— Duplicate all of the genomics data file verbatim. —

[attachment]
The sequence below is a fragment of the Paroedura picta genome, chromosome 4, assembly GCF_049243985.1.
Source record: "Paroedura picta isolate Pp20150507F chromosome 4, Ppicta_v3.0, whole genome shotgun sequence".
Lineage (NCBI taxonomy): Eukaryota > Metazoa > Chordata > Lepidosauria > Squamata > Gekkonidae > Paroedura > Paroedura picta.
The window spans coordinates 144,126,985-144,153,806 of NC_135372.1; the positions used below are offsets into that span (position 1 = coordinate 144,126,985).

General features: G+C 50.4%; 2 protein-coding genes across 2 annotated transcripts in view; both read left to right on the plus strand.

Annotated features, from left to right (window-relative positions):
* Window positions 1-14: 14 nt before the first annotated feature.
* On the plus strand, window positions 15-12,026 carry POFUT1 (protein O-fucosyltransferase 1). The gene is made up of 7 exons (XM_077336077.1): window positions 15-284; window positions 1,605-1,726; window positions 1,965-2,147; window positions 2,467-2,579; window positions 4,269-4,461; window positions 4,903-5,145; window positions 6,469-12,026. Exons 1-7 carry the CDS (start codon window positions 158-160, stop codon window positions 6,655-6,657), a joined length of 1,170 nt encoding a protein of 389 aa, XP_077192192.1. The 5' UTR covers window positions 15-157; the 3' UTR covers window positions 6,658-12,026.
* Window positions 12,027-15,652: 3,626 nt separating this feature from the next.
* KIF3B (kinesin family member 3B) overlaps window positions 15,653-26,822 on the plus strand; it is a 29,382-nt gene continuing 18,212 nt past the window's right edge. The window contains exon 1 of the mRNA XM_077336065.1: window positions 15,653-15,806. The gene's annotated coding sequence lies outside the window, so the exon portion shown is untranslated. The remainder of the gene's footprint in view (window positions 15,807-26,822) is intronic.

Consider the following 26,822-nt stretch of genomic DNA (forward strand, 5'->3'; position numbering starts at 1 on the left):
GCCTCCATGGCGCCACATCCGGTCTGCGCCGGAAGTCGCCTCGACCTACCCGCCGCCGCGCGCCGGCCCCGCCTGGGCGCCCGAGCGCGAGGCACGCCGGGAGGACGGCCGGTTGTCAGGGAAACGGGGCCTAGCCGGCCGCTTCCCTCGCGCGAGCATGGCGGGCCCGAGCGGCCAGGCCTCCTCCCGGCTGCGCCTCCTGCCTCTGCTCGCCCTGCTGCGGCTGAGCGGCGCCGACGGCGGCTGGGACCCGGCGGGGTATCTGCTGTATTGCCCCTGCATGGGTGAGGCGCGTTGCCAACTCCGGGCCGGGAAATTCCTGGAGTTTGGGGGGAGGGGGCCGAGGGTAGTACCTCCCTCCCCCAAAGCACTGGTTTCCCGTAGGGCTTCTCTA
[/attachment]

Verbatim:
The sequence below is a fragment of the Paroedura picta genome, chromosome 4, assembly GCF_049243985.1.
Source record: "Paroedura picta isolate Pp20150507F chromosome 4, Ppicta_v3.0, whole genome shotgun sequence".
Lineage (NCBI taxonomy): Eukaryota > Metazoa > Chordata > Lepidosauria > Squamata > Gekkonidae > Paroedura > Paroedura picta.
The window spans coordinates 144,126,985-144,153,806 of NC_135372.1; the positions used below are offsets into that span (position 1 = coordinate 144,126,985).

General features: G+C 50.4%; 2 protein-coding genes across 2 annotated transcripts in view; both read left to right on the plus strand.

Annotated features, from left to right (window-relative positions):
* Window positions 1-14: 14 nt before the first annotated feature.
* On the plus strand, window positions 15-12,026 carry POFUT1 (protein O-fucosyltransferase 1). The gene is made up of 7 exons (XM_077336077.1): window positions 15-284; window positions 1,605-1,726; window positions 1,965-2,147; window positions 2,467-2,579; window positions 4,269-4,461; window positions 4,903-5,145; window positions 6,469-12,026. Exons 1-7 carry the CDS (start codon window positions 158-160, stop codon window positions 6,655-6,657), a joined length of 1,170 nt encoding a protein of 389 aa, XP_077192192.1. The 5' UTR covers window positions 15-157; the 3' UTR covers window positions 6,658-12,026.
* Window positions 12,027-15,652: 3,626 nt separating this feature from the next.
* KIF3B (kinesin family member 3B) overlaps window positions 15,653-26,822 on the plus strand; it is a 29,382-nt gene continuing 18,212 nt past the window's right edge. The window contains exon 1 of the mRNA XM_077336065.1: window positions 15,653-15,806. The gene's annotated coding sequence lies outside the window, so the exon portion shown is untranslated. The remainder of the gene's footprint in view (window positions 15,807-26,822) is intronic.

Consider the following 26,822-nt stretch of genomic DNA (forward strand, 5'->3'; position numbering starts at 1 on the left):
GCCTCCATGGCGCCACATCCGGTCTGCGCCGGAAGTCGCCTCGACCTACCCGCCGCCGCGCGCCGGCCCCGCCTGGGCGCCCGAGCGCGAGGCACGCCGGGAGGACGGCCGGTTGTCAGGGAAACGGGGCCTAGCCGGCCGCTTCCCTCGCGCGAGCATGGCGGGCCCGAGCGGCCAGGCCTCCTCCCGGCTGCGCCTCCTGCCTCTGCTCGCCCTGCTGCGGCTGAGCGGCGCCGACGGCGGCTGGGACCCGGCGGGGTATCTGCTGTATTGCCCCTGCATGGGTGAGGCGCGTTGCCAACTCCGGGCCGGGAAATTCCTGGAGTTTGGGGGGAGGGGGCCGAGGGTAGTACCTCCCTCCCCCAAAGCACTGGTTTCCCGTAGGGCTTCTCTA